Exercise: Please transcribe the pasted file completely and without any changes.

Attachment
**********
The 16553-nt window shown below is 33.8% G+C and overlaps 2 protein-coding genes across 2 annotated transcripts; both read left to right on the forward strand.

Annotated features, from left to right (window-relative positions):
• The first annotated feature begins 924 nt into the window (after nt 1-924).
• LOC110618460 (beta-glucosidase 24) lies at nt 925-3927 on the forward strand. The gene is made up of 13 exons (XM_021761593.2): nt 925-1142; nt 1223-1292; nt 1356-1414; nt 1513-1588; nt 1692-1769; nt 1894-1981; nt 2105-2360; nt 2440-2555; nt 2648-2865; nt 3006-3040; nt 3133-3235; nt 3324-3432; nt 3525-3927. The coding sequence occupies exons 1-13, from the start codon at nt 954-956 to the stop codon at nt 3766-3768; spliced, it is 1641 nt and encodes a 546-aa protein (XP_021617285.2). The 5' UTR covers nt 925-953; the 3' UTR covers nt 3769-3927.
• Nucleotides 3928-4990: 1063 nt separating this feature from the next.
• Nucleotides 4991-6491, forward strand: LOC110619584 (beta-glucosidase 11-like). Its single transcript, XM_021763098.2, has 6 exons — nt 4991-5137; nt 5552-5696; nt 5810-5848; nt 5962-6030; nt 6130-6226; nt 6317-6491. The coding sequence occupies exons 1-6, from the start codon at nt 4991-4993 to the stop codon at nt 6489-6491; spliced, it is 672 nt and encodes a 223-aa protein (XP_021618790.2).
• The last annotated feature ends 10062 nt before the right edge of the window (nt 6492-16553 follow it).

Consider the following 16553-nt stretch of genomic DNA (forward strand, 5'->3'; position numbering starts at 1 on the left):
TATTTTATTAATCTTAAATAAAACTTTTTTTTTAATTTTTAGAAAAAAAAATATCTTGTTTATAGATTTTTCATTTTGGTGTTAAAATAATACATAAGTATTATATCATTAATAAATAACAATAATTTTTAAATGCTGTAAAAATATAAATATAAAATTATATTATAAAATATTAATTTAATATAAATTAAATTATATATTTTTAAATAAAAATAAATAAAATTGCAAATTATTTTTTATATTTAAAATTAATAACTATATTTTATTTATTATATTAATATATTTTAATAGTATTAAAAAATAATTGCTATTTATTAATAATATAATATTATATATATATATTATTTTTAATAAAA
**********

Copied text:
The 16553-nt window shown below is 33.8% G+C and overlaps 2 protein-coding genes across 2 annotated transcripts; both read left to right on the forward strand.

Annotated features, from left to right (window-relative positions):
• The first annotated feature begins 924 nt into the window (after nt 1-924).
• LOC110618460 (beta-glucosidase 24) lies at nt 925-3927 on the forward strand. The gene is made up of 13 exons (XM_021761593.2): nt 925-1142; nt 1223-1292; nt 1356-1414; nt 1513-1588; nt 1692-1769; nt 1894-1981; nt 2105-2360; nt 2440-2555; nt 2648-2865; nt 3006-3040; nt 3133-3235; nt 3324-3432; nt 3525-3927. The coding sequence occupies exons 1-13, from the start codon at nt 954-956 to the stop codon at nt 3766-3768; spliced, it is 1641 nt and encodes a 546-aa protein (XP_021617285.2). The 5' UTR covers nt 925-953; the 3' UTR covers nt 3769-3927.
• Nucleotides 3928-4990: 1063 nt separating this feature from the next.
• Nucleotides 4991-6491, forward strand: LOC110619584 (beta-glucosidase 11-like). Its single transcript, XM_021763098.2, has 6 exons — nt 4991-5137; nt 5552-5696; nt 5810-5848; nt 5962-6030; nt 6130-6226; nt 6317-6491. The coding sequence occupies exons 1-6, from the start codon at nt 4991-4993 to the stop codon at nt 6489-6491; spliced, it is 672 nt and encodes a 223-aa protein (XP_021618790.2).
• The last annotated feature ends 10062 nt before the right edge of the window (nt 6492-16553 follow it).

Consider the following 16553-nt stretch of genomic DNA (forward strand, 5'->3'; position numbering starts at 1 on the left):
TATTTTATTAATCTTAAATAAAACTTTTTTTTTAATTTTTAGAAAAAAAAATATCTTGTTTATAGATTTTTCATTTTGGTGTTAAAATAATACATAAGTATTATATCATTAATAAATAACAATAATTTTTAAATGCTGTAAAAATATAAATATAAAATTATATTATAAAATATTAATTTAATATAAATTAAATTATATATTTTTAAATAAAAATAAATAAAATTGCAAATTATTTTTTATATTTAAAATTAATAACTATATTTTATTTATTATATTAATATATTTTAATAGTATTAAAAAATAATTGCTATTTATTAATAATATAATATTATATATATATATTATTTTTAATAAAA